The 45 Dutch pension funds that have indicated their preference not to make the transition to a defined contribution (DC) arrangement should better substantiate that their decision is in the best interest of their members, according to pension regulator DNB.
The regulator has issued its call following a roundtable discussion in December with directors of pension funds that prefer not to move defined benfit (DB) accruals to DC. DNB has suggested that these funds are strongly influenced by what their employers want.
Trustees are in discussions with the employers, DNB said, but none of the funds that participated in the roundtable had made their own balanced assessment showing that not moving to DC would be most beneficial to participants.
Because the funds concerned tend to be small, the total number of participants of these funds is relatively low. The roughly 45 funds have about half a million participants, according to DNB.
Pension funds have various reasons not to want to make the transition to DC. Some employers are subsidiaries of American companies that may be opposed to converting accruals to DC because of US accounting rules.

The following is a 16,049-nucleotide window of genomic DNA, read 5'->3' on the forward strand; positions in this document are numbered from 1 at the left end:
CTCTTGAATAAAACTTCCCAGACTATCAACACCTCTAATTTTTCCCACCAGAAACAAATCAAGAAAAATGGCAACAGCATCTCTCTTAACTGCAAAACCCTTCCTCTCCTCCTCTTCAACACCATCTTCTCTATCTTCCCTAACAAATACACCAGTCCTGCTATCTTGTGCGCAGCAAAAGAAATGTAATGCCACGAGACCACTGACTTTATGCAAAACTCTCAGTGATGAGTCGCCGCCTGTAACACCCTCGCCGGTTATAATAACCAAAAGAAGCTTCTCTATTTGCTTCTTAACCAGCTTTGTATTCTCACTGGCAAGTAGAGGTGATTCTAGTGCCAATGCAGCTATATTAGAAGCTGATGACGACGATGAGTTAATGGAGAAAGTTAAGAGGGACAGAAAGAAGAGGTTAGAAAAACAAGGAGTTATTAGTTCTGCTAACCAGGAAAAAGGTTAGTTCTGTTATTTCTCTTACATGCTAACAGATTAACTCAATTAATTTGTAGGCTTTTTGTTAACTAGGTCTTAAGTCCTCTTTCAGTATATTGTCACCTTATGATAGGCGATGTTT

Other reasons for not wanting to make the transition to DC can be high funding levels or a generous supplementary payment plan from the employer. Three pension funds have already announced that moving to DC was practically impossible.
Whatever the reason, DNB wants to see clearly what the benefits are for participants to stay in the current DB system, in comparison to converting accruals to DC.
The regulator has warned of the risk a pension fund would experience if it cedes to the employer too easily, without offering a “substantiated counterbalance”. Funds that do not want to convert accruals to DC do not have to request permission from DNB, unlike schemes that want to make the transition.
This article was first published on Pensioen Pro, IPE’s Dutch sister publication. It was translated and adapted for IPE by Tjibbe Hoekstra